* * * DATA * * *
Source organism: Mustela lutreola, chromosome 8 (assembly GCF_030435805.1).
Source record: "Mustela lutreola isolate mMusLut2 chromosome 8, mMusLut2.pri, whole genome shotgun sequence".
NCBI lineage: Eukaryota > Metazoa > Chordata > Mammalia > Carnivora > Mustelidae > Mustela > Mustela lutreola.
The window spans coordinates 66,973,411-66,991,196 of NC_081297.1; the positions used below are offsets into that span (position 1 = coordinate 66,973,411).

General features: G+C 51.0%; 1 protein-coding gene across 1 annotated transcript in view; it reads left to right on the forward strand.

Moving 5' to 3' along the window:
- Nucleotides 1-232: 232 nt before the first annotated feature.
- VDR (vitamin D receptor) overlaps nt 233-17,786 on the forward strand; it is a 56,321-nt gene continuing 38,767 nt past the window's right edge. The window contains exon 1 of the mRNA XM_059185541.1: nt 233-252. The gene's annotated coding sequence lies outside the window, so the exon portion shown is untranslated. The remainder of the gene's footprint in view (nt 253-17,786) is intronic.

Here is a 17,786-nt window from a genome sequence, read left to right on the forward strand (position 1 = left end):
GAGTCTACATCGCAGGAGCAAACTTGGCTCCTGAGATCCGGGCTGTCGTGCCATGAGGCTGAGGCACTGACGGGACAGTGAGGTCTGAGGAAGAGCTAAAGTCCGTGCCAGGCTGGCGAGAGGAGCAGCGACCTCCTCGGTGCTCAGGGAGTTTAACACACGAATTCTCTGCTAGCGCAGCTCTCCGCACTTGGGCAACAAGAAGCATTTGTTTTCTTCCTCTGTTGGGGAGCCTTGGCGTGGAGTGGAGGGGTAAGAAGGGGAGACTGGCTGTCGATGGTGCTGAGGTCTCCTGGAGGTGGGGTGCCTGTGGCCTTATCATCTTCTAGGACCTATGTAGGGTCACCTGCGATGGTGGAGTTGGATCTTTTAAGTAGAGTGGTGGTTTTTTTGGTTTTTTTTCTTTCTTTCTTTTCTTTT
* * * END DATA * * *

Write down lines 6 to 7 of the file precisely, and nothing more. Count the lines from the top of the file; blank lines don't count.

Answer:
Moving 5' to 3' along the window:
- Nucleotides 1-232: 232 nt before the first annotated feature.